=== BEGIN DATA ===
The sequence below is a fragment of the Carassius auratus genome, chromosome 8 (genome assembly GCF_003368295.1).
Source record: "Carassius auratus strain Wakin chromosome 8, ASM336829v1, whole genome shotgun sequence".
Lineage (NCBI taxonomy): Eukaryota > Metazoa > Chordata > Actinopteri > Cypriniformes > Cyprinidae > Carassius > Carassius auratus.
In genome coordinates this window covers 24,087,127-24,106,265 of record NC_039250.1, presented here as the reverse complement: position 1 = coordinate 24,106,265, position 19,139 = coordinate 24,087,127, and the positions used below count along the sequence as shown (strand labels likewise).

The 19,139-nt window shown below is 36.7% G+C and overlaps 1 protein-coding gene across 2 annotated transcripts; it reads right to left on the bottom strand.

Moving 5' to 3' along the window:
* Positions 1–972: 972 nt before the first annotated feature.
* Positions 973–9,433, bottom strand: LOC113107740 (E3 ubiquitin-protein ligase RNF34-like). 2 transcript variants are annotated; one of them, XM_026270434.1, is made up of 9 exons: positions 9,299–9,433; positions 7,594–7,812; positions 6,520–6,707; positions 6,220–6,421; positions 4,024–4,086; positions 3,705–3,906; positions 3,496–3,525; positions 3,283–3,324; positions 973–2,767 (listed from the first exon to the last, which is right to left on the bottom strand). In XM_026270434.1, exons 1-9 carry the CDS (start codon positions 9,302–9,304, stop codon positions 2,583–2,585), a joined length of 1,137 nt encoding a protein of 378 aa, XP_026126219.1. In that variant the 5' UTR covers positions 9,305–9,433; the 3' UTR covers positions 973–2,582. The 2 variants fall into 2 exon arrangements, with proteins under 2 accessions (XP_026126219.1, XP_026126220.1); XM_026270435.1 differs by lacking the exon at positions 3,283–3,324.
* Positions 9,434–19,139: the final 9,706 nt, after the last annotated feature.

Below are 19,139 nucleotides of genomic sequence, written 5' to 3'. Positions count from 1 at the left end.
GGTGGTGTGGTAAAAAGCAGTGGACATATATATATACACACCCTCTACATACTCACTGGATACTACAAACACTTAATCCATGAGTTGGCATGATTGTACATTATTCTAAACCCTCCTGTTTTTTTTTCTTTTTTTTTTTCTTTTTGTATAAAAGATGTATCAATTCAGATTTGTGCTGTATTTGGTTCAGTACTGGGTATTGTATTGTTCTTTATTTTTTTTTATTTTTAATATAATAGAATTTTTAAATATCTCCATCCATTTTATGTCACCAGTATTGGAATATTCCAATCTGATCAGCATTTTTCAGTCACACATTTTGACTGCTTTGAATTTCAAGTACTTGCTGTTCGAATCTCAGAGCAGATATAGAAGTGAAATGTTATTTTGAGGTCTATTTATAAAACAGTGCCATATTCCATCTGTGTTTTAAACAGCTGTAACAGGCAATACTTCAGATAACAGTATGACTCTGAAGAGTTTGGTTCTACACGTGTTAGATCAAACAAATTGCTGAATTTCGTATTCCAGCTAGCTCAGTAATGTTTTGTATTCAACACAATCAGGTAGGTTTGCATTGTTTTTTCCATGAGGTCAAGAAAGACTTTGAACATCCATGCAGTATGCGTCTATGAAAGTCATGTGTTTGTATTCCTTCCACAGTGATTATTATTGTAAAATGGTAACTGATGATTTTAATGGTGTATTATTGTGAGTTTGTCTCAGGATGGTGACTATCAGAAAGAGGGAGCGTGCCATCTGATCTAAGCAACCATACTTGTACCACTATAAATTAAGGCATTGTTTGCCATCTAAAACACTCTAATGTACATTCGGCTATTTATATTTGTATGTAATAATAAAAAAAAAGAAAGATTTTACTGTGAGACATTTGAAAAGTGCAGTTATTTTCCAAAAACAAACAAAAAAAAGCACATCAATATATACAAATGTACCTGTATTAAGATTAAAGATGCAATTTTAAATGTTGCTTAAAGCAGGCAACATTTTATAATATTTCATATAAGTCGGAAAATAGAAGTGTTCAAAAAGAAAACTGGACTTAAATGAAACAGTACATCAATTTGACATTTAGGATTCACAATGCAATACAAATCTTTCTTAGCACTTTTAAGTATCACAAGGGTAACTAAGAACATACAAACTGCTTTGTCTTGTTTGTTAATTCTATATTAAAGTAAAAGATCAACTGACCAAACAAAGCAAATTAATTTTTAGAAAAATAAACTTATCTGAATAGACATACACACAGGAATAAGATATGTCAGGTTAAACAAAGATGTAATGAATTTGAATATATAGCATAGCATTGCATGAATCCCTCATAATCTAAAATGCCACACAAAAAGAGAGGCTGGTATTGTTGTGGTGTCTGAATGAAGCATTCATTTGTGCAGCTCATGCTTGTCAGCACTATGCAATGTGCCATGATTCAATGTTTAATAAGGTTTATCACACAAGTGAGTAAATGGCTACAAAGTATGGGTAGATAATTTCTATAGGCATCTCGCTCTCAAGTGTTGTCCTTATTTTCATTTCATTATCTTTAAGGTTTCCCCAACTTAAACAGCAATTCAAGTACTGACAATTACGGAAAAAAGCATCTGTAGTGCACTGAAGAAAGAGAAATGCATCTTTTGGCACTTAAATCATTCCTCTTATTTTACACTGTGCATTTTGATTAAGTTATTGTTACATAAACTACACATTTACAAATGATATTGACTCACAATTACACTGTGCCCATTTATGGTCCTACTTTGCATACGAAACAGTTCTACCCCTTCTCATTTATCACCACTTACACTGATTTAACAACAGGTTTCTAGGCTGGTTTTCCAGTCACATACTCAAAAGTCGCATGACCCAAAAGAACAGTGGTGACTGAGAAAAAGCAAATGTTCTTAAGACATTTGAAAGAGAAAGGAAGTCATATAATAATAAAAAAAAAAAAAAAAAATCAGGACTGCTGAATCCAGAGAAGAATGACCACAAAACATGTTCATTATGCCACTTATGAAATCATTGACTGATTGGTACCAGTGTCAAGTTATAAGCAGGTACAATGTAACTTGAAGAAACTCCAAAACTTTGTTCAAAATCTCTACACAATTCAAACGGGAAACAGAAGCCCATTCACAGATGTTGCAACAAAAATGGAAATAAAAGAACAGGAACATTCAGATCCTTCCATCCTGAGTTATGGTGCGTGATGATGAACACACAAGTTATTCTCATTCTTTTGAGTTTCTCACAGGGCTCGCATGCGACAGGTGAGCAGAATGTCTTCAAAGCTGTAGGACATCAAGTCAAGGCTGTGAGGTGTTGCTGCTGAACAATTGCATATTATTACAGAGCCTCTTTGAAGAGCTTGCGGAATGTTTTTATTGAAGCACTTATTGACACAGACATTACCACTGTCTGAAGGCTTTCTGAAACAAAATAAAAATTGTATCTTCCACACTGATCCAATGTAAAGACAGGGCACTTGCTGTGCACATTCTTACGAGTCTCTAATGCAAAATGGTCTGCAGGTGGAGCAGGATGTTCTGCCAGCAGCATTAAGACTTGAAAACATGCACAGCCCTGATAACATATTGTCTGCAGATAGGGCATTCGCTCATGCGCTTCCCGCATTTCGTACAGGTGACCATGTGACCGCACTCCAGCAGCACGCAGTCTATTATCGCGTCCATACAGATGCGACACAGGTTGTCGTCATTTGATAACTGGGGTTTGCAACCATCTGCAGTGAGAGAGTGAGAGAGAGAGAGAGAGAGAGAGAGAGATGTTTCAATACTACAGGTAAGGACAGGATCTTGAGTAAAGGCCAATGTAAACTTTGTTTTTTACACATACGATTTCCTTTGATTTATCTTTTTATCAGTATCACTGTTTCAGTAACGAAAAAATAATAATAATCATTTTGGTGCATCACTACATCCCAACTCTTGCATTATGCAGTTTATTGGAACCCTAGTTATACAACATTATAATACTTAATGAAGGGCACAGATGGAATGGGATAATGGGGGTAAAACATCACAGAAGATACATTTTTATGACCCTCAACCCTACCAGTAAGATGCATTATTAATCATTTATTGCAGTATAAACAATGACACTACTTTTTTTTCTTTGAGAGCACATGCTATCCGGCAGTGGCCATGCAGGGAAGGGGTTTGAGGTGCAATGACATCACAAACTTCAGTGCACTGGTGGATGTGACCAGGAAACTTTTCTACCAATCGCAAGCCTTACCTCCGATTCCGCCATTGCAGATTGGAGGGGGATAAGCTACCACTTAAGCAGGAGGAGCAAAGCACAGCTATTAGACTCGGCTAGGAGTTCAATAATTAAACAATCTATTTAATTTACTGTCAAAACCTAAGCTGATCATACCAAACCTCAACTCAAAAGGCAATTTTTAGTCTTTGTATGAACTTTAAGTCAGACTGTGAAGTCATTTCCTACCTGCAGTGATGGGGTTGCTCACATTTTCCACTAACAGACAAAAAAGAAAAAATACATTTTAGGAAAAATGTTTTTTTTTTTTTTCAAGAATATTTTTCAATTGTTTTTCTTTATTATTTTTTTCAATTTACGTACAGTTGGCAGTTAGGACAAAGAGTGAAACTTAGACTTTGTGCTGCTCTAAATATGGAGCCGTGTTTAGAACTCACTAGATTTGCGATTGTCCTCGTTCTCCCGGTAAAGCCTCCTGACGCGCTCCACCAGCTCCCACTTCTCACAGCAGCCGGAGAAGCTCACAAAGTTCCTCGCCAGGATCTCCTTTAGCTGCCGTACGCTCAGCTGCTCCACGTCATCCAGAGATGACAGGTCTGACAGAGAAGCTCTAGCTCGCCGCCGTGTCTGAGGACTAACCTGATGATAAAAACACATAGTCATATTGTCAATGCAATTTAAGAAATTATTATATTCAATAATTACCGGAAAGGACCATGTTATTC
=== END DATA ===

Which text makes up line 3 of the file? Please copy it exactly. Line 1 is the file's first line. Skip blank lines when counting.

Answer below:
Lineage (NCBI taxonomy): Eukaryota > Metazoa > Chordata > Actinopteri > Cypriniformes > Cyprinidae > Carassius > Carassius auratus.